As a pastor I am always interested in church growth. I think many might ask how does our church compare in attendance to other churches. This is also important as I teach young missionaries about church planting. How large should we build that first auditorium? How many should we expect in attendance?

So here are some interesting links to some research I just completed. I think you might be interested in these numbers. They do not make a difference in the long run. We should just do our ministry, honor God and let Him grow His church as He sees fit. But then, men tend to like to see how they are doing. So here you go:

The following chart is found at this web site.

Approximate Distribution of U.S. Protestant and Other Christian Churches by size *based on NCS study
(excluding Catholic/Orthodox)

ATTENDANCE # OF CHURCHES WEEKLY WORSHIPERS PERCENT

7-99

177,000

  9 million 59%

100-499

105,000

25 million 35%

500-999

12,000

  9 million 4%

1,000-1,999

6,000

  8 million 2%

2,000-9,999

1,170

  4 million .4%

10,000-plus

40

  .7 million .01%

TOTALS

approx. 300,000

approx. 56 million 100%

Check out this quote found here.

Nine out of ten. That’s a lot. Nine out of ten churches in America have an average worship attendance of less than 350. And that percentage has not changed significantly for many years.

Another quote from the same source:

Here is a simple depiction of the number of churches at three different levels:

50% of all churches in America average less than 100 in worship attendance.
40% of all churches in America average between 100 and 350 in attendance.
10% of all churches in America average more than 350 in attendance.

It is hard to understand just what it means when we say average church attendance. Check out this article to really understand and or get confused.

  • You may have heard people say that the “average” sized church in the U.S. or Canada is about 75 people. You also may have heard someone say that the “average” sized church in North America is about 185 people. Who is right? It all depends how you define “average”.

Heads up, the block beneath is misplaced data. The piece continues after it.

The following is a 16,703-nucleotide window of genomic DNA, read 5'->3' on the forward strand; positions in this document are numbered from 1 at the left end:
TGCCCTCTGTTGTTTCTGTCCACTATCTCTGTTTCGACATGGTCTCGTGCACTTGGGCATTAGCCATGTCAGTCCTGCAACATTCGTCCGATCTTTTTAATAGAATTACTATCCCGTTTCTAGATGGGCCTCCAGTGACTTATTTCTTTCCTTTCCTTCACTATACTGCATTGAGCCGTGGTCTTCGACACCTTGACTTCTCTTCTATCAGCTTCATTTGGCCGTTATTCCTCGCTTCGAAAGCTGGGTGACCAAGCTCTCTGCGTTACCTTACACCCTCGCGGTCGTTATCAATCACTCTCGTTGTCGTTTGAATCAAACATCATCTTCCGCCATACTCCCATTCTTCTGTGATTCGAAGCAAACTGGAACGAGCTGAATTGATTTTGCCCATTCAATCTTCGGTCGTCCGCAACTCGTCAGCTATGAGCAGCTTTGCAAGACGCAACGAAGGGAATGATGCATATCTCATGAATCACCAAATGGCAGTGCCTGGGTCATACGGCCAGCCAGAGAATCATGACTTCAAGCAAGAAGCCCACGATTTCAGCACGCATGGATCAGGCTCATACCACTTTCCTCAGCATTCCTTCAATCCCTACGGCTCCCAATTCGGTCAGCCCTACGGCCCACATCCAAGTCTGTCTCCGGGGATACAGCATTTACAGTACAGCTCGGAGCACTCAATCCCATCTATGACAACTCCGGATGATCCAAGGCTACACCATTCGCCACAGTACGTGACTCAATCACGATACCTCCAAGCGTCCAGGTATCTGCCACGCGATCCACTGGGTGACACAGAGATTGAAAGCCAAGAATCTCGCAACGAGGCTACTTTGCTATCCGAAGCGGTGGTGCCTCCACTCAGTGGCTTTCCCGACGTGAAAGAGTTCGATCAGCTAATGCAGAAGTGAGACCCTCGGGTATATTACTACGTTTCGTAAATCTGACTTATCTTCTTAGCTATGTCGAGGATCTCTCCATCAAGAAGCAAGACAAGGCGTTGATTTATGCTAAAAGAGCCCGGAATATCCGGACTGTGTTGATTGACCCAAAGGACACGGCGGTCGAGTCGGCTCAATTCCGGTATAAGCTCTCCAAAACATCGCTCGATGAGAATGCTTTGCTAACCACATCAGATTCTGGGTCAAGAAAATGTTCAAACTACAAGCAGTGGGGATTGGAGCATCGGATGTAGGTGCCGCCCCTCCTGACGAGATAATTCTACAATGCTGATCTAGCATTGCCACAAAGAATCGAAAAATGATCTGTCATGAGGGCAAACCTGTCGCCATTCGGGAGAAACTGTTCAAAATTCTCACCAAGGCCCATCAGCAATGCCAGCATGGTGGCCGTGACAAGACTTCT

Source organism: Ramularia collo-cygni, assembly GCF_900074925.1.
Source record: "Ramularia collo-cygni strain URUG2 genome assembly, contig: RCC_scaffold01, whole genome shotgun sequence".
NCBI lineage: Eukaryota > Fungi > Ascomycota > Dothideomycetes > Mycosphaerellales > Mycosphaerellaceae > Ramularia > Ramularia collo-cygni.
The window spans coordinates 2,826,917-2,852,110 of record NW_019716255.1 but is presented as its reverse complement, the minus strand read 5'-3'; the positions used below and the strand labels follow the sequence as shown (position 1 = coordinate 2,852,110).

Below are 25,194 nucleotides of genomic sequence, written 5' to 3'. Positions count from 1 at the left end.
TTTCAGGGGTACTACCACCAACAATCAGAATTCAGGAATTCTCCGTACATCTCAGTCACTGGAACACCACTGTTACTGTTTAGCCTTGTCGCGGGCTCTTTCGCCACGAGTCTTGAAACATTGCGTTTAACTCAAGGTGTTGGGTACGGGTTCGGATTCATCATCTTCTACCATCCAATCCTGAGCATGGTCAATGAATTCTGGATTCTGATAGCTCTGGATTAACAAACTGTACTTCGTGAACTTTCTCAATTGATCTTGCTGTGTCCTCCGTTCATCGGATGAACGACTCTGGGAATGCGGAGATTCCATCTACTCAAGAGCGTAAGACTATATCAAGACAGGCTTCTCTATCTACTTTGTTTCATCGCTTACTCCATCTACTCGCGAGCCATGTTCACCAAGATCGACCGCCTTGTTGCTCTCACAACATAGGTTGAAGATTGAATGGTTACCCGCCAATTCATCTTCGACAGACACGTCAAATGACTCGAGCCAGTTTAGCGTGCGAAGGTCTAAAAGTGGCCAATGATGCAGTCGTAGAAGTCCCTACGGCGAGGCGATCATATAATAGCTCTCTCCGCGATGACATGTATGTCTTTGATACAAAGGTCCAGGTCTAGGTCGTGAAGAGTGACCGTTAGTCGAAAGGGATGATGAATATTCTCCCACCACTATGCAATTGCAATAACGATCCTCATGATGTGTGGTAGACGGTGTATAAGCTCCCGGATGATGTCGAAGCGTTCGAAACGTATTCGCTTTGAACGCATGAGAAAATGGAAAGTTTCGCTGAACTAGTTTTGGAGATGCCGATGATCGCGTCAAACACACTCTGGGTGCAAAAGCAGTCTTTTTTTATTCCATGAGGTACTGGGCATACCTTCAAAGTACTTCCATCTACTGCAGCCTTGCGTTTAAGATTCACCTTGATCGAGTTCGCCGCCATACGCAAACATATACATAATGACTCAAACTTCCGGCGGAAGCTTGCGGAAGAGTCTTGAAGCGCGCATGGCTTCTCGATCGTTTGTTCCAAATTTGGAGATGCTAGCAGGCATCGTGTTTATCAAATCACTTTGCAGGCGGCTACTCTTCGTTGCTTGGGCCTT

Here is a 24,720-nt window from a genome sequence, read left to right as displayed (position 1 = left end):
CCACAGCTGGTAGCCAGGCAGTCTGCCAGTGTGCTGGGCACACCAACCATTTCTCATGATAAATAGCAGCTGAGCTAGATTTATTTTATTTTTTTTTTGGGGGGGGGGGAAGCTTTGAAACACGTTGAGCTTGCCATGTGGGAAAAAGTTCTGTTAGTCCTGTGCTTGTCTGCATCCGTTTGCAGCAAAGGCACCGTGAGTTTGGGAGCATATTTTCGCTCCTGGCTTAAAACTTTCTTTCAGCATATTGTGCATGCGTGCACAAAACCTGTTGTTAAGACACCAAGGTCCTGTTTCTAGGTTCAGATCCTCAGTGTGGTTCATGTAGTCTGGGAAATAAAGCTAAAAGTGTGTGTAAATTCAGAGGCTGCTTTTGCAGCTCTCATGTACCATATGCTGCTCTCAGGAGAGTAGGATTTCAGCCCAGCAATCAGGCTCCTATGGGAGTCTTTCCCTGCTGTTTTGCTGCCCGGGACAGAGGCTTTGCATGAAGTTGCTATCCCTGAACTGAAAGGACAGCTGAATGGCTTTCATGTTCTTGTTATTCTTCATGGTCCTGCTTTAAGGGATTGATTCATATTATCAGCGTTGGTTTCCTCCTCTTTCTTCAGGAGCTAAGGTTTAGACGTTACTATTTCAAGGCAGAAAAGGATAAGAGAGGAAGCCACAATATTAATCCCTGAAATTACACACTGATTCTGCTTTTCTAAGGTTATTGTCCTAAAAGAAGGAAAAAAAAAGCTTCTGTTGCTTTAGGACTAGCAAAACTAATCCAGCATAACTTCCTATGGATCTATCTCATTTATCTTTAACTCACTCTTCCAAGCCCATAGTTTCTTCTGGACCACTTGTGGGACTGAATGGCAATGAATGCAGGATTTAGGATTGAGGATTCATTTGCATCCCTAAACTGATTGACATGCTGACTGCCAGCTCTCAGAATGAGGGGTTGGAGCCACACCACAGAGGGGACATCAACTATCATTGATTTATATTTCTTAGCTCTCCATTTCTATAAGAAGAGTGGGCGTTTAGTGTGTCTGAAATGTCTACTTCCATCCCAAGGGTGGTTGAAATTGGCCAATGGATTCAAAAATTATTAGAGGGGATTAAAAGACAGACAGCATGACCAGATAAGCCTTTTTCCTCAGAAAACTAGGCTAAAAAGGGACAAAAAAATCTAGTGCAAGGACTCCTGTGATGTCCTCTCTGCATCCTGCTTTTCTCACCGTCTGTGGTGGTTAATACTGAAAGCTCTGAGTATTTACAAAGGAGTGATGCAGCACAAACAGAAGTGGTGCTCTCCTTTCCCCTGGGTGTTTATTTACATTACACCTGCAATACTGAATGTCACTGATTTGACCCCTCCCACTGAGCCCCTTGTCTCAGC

• Imagine you are looking down a very, very long street, and all the churches of U.S. are lined up along the left side of the street from smallest to largest. In behind each church are all their Sunday morning attenders.

  • If you counted the grand total of everyone standing behind each church and then divided this number by the total number of churches that you see on this very long street, you would come up with a “mean” or “average” size of 184. “Mean” is usually what we mean of when we think of “average”. But this number of 184 is a very misleading number.

  • The “average” church that you are standing in front of is called the “median” church. You look to see how many people are lined up behind it, and you see 75 people. That is right, half the churches in the United States have less than 75 people.

  • The average or “mean” church at 184 is 2.45 times the size of the average median church at 75.

  • This means that half of church attenders in the U.S. go to churches larger than 400. If we were to use the word “average” again, we would see that the “average” or “median” churchgoer was in a church of 400. Not only that, but this means that half of all those who attend church are in less that 10% of the churches!

The following comes from this web site.

The Barna Group pegs the average Protestant church size in America at 89 adults. Only 2% of churches have over 1000 adults attending.

According to Carl George and Warren Bird, fully 85% of all Protestant churches in North America never break the 200 attendance mark.

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